If you’ve been hanging out in the corners of the internet obsessed with all things mechanical keyboard, you may have noticed some strange looking designs: small rectangular boards with square keys in perfectly straight rows and columns. These are ortholinear keyboards, an interesting fad among the avid audience. What is going on? I̵
What’s in a name?
“Ortho” is a Greek word meaning straight or rigid. It is the same word we use as the basis for orthodontics, the medical practice of straightening teeth practiced by an orthodontist. Combine it with “linear” to mean in a line, and you get ortholinear: an adjective that means something has many straight lines.
What’s the point of a keyboard that looks so strange? To answer that, you have to wonder why you think a normal keyboard is, well, normal. The practice of wobbling keys began with old mechanical typewriters: because each key was connected to a rod that physically hit the paper. To fit multiple rows of keys, the keys were placed between each other.
In the video below, you can see how the staggered arms of this 110-year-old typewriter activate the mechanisms that apply ink to the paper.
This design decision stuck long after those physical bars were replaced with electrical signals, as the keys for electric and then electronic typewriters took a similar layout to the old-fashioned designs. This, in turn, was passed on to most computer keyboard designs. Since there is no apparent downside to using spaced keys, there was no reason to change the design once you developed the muscle memory for typing. This is so common now that we even use it on touchscreens.
It’s a lot like how the “Save” button is still represented by a floppy disk, decades after someone actually used one in everyday computing. Designs created more than a century ago still influence how we interact with objects every day. Keep this in mind when making small, seemingly insignificant choices.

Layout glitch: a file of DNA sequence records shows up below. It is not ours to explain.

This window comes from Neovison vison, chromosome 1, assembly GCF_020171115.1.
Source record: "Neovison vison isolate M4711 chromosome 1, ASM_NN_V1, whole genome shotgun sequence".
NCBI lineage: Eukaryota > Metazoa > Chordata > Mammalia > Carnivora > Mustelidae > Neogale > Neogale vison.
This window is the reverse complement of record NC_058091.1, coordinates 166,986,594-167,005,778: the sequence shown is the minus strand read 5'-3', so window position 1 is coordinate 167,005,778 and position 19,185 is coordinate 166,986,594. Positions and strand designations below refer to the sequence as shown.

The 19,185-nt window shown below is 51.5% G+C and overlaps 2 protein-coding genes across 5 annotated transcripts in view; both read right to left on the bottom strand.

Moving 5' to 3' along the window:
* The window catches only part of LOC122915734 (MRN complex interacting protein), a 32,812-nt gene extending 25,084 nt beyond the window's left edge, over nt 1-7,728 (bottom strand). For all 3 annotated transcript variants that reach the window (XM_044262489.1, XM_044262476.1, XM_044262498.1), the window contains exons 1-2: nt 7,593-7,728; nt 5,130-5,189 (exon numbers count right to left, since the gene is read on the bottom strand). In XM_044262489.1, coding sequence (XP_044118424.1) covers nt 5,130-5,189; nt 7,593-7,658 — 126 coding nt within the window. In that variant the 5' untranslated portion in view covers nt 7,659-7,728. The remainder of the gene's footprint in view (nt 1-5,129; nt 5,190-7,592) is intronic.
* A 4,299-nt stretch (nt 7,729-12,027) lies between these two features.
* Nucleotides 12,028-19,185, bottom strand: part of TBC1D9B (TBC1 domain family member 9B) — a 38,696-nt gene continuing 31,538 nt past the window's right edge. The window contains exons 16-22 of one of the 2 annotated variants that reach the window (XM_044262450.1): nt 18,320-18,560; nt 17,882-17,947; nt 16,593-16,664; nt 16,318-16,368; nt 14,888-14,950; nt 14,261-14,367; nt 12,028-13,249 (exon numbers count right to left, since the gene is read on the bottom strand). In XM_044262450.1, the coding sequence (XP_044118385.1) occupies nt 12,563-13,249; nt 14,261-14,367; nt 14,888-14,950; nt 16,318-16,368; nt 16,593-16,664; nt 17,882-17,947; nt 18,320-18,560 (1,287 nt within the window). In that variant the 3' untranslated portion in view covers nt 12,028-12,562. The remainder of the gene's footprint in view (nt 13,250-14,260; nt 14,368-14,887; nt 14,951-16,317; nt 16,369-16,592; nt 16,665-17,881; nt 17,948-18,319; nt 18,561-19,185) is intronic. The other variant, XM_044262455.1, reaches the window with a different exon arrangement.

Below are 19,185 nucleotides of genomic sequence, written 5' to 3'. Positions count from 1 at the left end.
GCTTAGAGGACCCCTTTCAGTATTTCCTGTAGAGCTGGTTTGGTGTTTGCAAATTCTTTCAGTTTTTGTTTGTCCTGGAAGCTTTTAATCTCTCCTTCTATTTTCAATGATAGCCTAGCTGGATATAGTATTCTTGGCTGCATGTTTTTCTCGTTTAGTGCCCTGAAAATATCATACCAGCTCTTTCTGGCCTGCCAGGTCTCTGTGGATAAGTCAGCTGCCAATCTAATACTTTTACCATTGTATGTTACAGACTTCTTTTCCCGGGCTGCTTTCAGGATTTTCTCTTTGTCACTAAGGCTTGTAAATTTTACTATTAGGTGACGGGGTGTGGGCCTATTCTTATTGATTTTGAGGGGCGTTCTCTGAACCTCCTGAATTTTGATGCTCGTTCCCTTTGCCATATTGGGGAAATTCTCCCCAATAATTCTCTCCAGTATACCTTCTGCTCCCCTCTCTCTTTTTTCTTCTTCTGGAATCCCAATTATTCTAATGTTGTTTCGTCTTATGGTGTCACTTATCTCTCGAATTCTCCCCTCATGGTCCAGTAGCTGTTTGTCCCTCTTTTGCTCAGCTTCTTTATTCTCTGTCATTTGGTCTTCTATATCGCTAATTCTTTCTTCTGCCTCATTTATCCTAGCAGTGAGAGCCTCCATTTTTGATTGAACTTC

What’s better about Ortholinear?
Ortholinear keyboards do not use any key layout other than standard keyboards, such as the difference between QWERTY and DVORAK. No, they have the same general “card” of keys that you are used to, just perfectly straight and parallel. To do this, they usually cut some of the side keys, such as Control, Enter, and Shift, back to just one key width (or double them to 1 × 2 to keep it even).
So what makes them better? Frankly, that depends on the user. Some users say that switching to a straight layout makes them faster typists because everything makes more “sense”. But if you’ve been typing on a standard keyboard for a decade or more, there will of course be an adjustment period, as your fingers ‘learn’ the small differences with where your brain thinks the keys should be.
This learning period isn’t particularly long – not nearly as long as learning a new layout. It seems to be about the same time as the time it takes to get used to a split ergonomic keyboard (and some users argue that there are ergonomic benefits to the ortholinear layout as well). But that period will of course be different for each user.
Likewise, there is no telling how much benefit you will see if you switch to an ortho layout … or if you already see one. It very much seems to be a preferred point from user to user.
Ortholinear keyboards are not a new invention: there are examples dating back to the early days of computing. But the newer designs seem to rely on the fact that you can make them smaller to do just that: the one-space side keys can shave about an inch off the standard 60% layout, a few more if you go for it. a smaller 40% goes design. It’s worth considering whether you want to have the lightest, smallest keyboard possible for a portable setup.